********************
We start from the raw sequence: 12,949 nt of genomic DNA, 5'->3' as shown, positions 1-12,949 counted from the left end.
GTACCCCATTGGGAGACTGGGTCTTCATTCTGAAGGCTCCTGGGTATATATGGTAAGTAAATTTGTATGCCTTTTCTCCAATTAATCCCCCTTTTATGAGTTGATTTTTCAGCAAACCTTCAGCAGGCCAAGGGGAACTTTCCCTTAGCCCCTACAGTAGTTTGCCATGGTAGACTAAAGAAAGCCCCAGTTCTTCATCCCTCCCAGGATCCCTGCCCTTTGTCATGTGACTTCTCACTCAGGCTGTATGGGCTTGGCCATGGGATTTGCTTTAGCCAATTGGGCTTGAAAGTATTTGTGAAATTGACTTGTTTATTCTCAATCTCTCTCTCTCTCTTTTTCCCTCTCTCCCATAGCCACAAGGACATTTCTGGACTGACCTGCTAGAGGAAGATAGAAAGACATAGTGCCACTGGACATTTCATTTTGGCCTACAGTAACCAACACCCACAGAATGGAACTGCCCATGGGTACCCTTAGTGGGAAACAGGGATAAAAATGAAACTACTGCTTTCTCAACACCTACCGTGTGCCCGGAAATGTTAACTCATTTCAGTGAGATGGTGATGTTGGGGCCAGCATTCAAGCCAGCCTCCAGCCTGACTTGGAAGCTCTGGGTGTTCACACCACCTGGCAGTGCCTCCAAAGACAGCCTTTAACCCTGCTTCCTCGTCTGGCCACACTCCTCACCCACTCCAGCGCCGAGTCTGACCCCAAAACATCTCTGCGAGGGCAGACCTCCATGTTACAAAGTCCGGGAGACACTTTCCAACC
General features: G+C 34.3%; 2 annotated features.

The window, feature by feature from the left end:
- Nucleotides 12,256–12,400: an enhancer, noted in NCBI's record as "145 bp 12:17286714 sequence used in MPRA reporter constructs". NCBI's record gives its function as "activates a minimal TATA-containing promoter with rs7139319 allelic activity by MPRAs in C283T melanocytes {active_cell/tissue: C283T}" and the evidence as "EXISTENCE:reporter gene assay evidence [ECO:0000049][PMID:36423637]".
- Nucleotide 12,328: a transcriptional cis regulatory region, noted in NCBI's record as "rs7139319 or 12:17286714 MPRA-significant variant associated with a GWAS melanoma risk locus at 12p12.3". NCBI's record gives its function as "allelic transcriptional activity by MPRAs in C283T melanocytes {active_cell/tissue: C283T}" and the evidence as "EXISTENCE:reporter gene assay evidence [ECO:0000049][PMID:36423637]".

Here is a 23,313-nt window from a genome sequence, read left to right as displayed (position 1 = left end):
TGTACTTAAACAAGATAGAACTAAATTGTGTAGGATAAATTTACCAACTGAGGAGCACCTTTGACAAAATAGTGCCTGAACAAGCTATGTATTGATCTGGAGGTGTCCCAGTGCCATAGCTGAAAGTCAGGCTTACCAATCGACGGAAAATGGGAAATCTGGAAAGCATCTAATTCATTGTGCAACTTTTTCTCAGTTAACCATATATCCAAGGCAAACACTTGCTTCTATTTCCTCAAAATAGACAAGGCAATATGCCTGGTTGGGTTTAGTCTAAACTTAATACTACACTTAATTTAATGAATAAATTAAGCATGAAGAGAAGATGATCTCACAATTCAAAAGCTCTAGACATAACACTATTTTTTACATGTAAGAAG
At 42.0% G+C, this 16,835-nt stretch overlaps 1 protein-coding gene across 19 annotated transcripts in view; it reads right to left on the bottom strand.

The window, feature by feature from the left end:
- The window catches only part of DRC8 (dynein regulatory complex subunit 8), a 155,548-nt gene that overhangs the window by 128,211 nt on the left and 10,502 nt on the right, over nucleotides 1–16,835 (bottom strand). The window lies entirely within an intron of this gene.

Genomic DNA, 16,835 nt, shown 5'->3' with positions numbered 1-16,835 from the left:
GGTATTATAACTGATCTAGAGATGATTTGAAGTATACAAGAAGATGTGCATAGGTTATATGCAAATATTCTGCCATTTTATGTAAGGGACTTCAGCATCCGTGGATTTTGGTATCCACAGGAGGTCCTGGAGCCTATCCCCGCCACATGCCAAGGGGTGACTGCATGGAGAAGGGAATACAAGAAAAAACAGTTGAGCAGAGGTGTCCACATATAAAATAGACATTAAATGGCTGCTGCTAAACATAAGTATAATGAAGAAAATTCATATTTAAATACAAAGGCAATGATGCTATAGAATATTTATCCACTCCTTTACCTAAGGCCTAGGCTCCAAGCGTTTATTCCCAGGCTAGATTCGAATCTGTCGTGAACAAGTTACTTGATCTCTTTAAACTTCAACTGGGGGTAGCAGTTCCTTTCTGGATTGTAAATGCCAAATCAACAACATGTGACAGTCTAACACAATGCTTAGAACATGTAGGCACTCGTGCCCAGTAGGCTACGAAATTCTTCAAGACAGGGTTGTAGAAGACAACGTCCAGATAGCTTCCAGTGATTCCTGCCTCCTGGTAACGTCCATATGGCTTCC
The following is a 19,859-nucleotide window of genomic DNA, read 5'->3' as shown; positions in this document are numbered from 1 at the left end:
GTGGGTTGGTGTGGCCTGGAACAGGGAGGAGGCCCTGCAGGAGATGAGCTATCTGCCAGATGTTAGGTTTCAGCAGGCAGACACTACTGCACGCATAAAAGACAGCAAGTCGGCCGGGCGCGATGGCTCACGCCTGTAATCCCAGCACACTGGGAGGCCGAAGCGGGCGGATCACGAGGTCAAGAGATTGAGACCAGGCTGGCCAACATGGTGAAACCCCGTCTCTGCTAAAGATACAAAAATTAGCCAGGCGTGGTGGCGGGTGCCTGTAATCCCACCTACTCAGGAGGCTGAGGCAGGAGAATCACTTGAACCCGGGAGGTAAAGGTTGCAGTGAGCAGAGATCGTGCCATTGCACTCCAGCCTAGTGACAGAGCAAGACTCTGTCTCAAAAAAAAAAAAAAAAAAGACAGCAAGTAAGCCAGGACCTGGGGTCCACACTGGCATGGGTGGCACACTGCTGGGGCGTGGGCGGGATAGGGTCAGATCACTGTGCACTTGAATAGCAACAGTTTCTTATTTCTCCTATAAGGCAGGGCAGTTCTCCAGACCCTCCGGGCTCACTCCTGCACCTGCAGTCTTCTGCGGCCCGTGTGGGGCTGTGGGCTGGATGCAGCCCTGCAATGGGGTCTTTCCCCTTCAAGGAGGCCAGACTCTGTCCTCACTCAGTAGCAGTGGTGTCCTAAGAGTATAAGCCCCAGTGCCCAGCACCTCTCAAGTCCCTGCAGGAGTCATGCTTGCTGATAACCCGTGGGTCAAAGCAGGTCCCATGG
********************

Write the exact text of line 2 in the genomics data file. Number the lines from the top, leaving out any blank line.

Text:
GTACCCCATTGGGAGACTGGGTCTTCATTCTGAAGGCTCCTGGGTATATATGGTAAGTAAATTTGTATGCCTTTTCTCCAATTAATCCCCCTTTTATGAGTTGATTTTTCAGCAAACCTTCAGCAGGCCAAGGGGAACTTTCCCTTAGCCCCTACAGTAGTTTGCCATGGTAGACTAAAGAAAGCCCCAGTTCTTCATCCCTCCCAGGATCCCTGCCCTTTGTCATGTGACTTCTCACTCAGGCTGTATGGGCTTGGCCATGGGATTTGCTTTAGCCAATTGGGCTTGAAAGTATTTGTGAAATTGACTTGTTTATTCTCAATCTCTCTCTCTCTCTTTTTCCCTCTCTCCCATAGCCACAAGGACATTTCTGGACTGACCTGCTAGAGGAAGATAGAAAGACATAGTGCCACTGGACATTTCATTTTGGCCTACAGTAACCAACACCCACAGAATGGAACTGCCCATGGGTACCCTTAGTGGGAAACAGGGATAAAAATGAAACTACTGCTTTCTCAACACCTACCGTGTGCCCGGAAATGTTAACTCATTTCAGTGAGATGGTGATGTTGGGGCCAGCATTCAAGCCAGCCTCCAGCCTGACTTGGAAGCTCTGGGTGTTCACACCACCTGGCAGTGCCTCCAAAGACAGCCTTTAACCCTGCTTCCTCGTCTGGCCACACTCCTCACCCACTCCAGCGCCGAGTCTGACCCCAAAACATCTCTGCGAGGGCAGACCTCCATGTTACAAAGTCCGGGAGACACTTTCCAACC